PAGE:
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Chapter image Chapter 13: Strategy 11: Behavioural approaches

Self Evaluation

Please rate yourself or a teacher you have closely observed.




11. Employs behavioural approaches

You follow behavioural principles in your teaching, in particular (a) controlling the level of task difficulty, (b) providing advance organizers, (c) preferring positive reinforcement over negative reinforcement and punishment, and (d) in the case of learners with special needs, systematically obtaining baseline measurements, implementing a behavioural approach and evaluating outcomes


Mitchell, 2014, pp142–153.

  1. You effectively control antecedents in lessons, e.g., through managing task difficulty, using advance organisers and using prompts.
  2. You appropriately use continuous and intermittent positive reinforcement.
  3. You only rarely employ negative reinforcement and punishment.
  4. You appropriately employ a behavioural approach to modify the behaviour of children with special educational needs
  1. All the indicators are regularly met.
  2. All the indicators are occasionally met.
  3. Some of the indicators are occasionally met.
  4. None of the indicators are met

YouTubeYouTube links

Behavioral treatments, Dr Michael Powers. (1.32.41)

Individuals with autism spectrum disorders exhibit a range of behavioural excesses and deficits that can interfere significantly with adaptive functioning at home, in the community and at school. At times these challenging behaviours can cause harm to others or to the person with autism, and often contribute both to isolation and misunderstanding of the needs of the individual. This lecture introduces the foundations of behavioural assessment and treatment of significant challenging behaviour in persons with autism.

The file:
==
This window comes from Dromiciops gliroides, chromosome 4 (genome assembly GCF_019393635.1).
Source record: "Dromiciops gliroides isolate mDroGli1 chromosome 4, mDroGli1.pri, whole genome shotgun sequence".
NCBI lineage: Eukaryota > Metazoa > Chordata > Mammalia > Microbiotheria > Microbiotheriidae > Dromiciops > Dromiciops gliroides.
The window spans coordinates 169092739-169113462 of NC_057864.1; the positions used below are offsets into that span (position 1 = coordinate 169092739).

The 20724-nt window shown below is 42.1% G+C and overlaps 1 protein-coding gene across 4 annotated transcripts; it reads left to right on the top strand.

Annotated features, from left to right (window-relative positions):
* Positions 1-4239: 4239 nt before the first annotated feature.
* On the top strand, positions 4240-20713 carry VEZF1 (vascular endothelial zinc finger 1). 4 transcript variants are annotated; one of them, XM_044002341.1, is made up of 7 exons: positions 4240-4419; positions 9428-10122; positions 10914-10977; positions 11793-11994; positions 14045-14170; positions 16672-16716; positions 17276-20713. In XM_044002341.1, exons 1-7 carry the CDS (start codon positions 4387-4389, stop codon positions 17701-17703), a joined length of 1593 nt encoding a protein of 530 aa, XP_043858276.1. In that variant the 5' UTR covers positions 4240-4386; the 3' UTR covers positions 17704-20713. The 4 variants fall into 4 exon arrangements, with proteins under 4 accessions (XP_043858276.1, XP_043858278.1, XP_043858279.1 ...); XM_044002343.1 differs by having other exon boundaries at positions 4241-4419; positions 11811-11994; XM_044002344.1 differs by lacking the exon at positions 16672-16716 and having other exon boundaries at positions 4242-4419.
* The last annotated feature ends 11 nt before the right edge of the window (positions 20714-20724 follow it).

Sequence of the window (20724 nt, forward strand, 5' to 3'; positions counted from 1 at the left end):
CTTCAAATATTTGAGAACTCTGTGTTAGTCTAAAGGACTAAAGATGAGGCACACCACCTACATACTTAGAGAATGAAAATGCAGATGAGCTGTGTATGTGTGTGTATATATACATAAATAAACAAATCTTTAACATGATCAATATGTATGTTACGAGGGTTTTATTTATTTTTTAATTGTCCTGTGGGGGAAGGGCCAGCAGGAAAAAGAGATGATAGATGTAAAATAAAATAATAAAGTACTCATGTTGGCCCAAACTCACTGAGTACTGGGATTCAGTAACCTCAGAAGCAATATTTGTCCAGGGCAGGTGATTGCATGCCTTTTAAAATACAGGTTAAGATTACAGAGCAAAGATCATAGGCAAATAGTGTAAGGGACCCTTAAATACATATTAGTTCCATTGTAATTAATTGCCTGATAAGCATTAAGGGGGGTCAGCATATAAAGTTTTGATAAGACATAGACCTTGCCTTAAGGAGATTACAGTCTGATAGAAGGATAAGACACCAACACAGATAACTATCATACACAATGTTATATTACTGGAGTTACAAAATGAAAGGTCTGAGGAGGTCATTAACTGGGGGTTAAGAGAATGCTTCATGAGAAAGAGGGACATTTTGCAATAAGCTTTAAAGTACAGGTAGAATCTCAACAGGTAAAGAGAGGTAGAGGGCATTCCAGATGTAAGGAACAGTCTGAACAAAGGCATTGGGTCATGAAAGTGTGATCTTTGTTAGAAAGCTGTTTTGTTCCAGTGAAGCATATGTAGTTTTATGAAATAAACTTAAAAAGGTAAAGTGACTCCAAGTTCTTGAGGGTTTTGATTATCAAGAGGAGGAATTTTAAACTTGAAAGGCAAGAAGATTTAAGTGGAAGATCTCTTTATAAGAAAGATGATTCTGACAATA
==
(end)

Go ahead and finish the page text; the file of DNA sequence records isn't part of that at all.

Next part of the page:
websitesWeb links

Talking point: Strategies to support behavioural difficulties.

This article describes one way of understanding a child’s behaviour, which can then help identify ways of encouraging something more appropriate. There are also lists of strategies which might be useful at home and at school.


PB Works: Behaviorism.

An overview of behavioural approaches.


journalsJournal links

Eldevik, S., Hastings, R.P., Hughes, J.C., Jahr, E., Eikeseth, S. and Cross, S. (2009). ‘Meta-analysis of early intensive behavioral intervention for children with autism’. Journal of Clinical Child and Adolescent Psychology, 38(3), 439–450.

A systematic literature search for studies reporting effects of Early Intensive Behavioral Intervention identified thirty-four studies, nine of which were controlled designs having either a comparison or a control group. We completed a meta-analysis yielding a standardized mean difference effect size for two available outcome measures: change in full-scale intelligence and/or adaptive behaviour composite. The average effect size was 1.10 for change in full-scale intelligence and .66 for change in adaptive behaviour.